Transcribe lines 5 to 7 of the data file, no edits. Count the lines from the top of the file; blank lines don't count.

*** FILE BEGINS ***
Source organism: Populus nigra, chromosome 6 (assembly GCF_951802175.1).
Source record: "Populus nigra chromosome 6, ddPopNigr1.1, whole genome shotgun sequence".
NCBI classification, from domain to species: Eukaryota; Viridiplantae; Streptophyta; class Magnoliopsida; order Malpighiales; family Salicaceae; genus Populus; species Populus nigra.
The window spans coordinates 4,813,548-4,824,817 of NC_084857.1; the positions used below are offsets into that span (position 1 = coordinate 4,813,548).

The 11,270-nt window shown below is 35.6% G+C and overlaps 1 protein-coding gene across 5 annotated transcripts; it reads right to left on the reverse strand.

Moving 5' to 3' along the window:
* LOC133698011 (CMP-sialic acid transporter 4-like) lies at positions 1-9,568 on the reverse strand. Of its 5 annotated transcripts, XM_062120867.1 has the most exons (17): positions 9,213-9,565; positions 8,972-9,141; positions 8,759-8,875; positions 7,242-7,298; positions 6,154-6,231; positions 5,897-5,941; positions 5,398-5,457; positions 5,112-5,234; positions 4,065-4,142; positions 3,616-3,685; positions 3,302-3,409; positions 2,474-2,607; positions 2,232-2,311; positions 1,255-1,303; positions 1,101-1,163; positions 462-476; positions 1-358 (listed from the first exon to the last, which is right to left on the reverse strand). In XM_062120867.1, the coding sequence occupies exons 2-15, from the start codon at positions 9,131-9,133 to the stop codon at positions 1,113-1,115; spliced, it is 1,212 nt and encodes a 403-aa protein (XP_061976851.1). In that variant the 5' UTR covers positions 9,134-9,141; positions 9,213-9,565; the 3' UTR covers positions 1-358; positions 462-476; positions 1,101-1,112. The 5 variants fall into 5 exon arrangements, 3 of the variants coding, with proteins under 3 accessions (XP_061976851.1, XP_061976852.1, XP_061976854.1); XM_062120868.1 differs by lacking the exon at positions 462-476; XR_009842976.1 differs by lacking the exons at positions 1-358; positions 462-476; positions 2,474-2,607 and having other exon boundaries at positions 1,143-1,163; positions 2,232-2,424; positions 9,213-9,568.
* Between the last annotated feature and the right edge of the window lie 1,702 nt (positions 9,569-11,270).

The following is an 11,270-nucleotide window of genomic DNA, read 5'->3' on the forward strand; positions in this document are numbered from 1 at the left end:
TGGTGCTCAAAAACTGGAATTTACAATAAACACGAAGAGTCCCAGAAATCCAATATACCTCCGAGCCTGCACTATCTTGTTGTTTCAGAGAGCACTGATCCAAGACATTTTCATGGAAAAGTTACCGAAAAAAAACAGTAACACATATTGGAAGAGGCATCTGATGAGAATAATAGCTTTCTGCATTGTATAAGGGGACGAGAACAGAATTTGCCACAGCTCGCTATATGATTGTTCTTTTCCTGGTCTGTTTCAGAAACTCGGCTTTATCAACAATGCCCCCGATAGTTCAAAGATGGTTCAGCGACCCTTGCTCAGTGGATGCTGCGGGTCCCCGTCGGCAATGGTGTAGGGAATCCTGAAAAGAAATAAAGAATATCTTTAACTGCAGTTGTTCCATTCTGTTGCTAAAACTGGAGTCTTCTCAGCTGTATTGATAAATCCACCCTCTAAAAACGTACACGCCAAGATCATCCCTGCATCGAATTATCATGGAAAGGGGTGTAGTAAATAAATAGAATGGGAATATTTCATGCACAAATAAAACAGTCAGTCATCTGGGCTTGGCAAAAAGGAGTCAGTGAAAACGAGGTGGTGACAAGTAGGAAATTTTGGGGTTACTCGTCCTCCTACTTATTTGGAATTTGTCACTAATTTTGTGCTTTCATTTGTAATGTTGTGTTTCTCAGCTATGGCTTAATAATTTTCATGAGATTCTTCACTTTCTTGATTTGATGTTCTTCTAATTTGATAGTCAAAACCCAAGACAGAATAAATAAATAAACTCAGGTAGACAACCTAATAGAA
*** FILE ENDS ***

The 11,270-nt window shown below is 35.6% G+C and overlaps 1 protein-coding gene across 5 annotated transcripts; it reads right to left on the reverse strand.

Moving 5' to 3' along the window:
* LOC133698011 (CMP-sialic acid transporter 4-like) lies at positions 1-9,568 on the reverse strand. Of its 5 annotated transcripts, XM_062120867.1 has the most exons (17): positions 9,213-9,565; positions 8,972-9,141; positions 8,759-8,875; positions 7,242-7,298; positions 6,154-6,231; positions 5,897-5,941; positions 5,398-5,457; positions 5,112-5,234; positions 4,065-4,142; positions 3,616-3,685; positions 3,302-3,409; positions 2,474-2,607; positions 2,232-2,311; positions 1,255-1,303; positions 1,101-1,163; positions 462-476; positions 1-358 (listed from the first exon to the last, which is right to left on the reverse strand). In XM_062120867.1, the coding sequence occupies exons 2-15, from the start codon at positions 9,131-9,133 to the stop codon at positions 1,113-1,115; spliced, it is 1,212 nt and encodes a 403-aa protein (XP_061976851.1). In that variant the 5' UTR covers positions 9,134-9,141; positions 9,213-9,565; the 3' UTR covers positions 1-358; positions 462-476; positions 1,101-1,112. The 5 variants fall into 5 exon arrangements, 3 of the variants coding, with proteins under 3 accessions (XP_061976851.1, XP_061976852.1, XP_061976854.1); XM_062120868.1 differs by lacking the exon at positions 462-476; XR_009842976.1 differs by lacking the exons at positions 1-358; positions 462-476; positions 2,474-2,607 and having other exon boundaries at positions 1,143-1,163; positions 2,232-2,424; positions 9,213-9,568.